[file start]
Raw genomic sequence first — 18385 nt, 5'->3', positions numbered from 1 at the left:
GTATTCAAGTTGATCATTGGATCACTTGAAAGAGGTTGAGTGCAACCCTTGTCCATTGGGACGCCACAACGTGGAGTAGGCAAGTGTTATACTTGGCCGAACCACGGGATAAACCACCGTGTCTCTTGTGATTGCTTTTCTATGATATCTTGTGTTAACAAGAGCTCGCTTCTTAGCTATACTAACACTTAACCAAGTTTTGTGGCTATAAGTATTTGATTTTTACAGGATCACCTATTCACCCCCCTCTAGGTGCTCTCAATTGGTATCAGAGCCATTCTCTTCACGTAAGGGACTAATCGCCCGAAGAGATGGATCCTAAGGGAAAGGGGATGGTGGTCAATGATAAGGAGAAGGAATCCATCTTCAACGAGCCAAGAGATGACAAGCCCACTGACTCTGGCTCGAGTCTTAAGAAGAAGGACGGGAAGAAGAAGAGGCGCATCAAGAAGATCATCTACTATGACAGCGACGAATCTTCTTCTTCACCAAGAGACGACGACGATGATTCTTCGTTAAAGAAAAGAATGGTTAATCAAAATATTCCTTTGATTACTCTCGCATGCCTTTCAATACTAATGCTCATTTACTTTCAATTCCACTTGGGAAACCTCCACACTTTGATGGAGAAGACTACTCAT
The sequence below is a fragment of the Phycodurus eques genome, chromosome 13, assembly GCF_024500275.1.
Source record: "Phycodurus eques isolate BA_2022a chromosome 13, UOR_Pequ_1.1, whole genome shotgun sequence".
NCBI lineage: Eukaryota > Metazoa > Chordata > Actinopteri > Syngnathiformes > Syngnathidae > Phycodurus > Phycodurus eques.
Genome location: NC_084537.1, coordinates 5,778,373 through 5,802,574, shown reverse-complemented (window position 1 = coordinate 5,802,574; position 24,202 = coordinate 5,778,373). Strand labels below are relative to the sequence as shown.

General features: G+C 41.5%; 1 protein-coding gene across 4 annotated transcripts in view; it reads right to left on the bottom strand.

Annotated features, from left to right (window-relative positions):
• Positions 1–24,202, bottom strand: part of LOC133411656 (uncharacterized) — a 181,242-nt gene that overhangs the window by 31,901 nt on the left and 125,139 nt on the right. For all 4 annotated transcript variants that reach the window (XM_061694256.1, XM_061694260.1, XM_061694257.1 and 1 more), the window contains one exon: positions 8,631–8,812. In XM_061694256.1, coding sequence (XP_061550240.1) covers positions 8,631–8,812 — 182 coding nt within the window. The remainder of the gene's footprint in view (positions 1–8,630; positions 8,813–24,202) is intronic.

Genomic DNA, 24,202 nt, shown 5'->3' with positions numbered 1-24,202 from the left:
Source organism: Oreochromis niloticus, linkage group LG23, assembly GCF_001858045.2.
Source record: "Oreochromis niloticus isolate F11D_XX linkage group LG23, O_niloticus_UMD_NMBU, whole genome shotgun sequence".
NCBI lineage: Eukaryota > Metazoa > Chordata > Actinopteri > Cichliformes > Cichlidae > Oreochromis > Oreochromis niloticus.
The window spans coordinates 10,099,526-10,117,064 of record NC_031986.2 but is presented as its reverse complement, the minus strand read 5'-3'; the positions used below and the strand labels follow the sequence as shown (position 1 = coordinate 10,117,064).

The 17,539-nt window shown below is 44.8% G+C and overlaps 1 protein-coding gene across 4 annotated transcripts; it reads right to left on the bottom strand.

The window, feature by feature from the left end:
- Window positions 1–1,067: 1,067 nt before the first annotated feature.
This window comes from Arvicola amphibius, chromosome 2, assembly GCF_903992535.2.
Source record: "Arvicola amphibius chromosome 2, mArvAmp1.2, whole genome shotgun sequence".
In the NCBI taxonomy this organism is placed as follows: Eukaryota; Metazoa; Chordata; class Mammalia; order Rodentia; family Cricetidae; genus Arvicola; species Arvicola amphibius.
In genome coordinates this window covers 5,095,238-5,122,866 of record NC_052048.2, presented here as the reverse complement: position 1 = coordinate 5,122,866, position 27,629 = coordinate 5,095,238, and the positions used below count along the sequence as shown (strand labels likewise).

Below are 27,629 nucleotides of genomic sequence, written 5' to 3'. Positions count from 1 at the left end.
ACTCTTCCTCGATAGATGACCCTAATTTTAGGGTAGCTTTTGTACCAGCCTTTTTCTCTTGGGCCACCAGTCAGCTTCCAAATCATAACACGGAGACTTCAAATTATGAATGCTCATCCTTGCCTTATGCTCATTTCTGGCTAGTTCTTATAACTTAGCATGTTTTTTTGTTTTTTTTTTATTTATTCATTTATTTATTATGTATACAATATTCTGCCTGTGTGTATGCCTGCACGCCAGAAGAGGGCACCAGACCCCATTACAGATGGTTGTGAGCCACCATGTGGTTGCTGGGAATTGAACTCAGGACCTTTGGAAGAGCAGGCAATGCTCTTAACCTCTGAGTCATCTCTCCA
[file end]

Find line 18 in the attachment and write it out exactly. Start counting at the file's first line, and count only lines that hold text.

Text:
This window comes from Arvicola amphibius, chromosome 2, assembly GCF_903992535.2.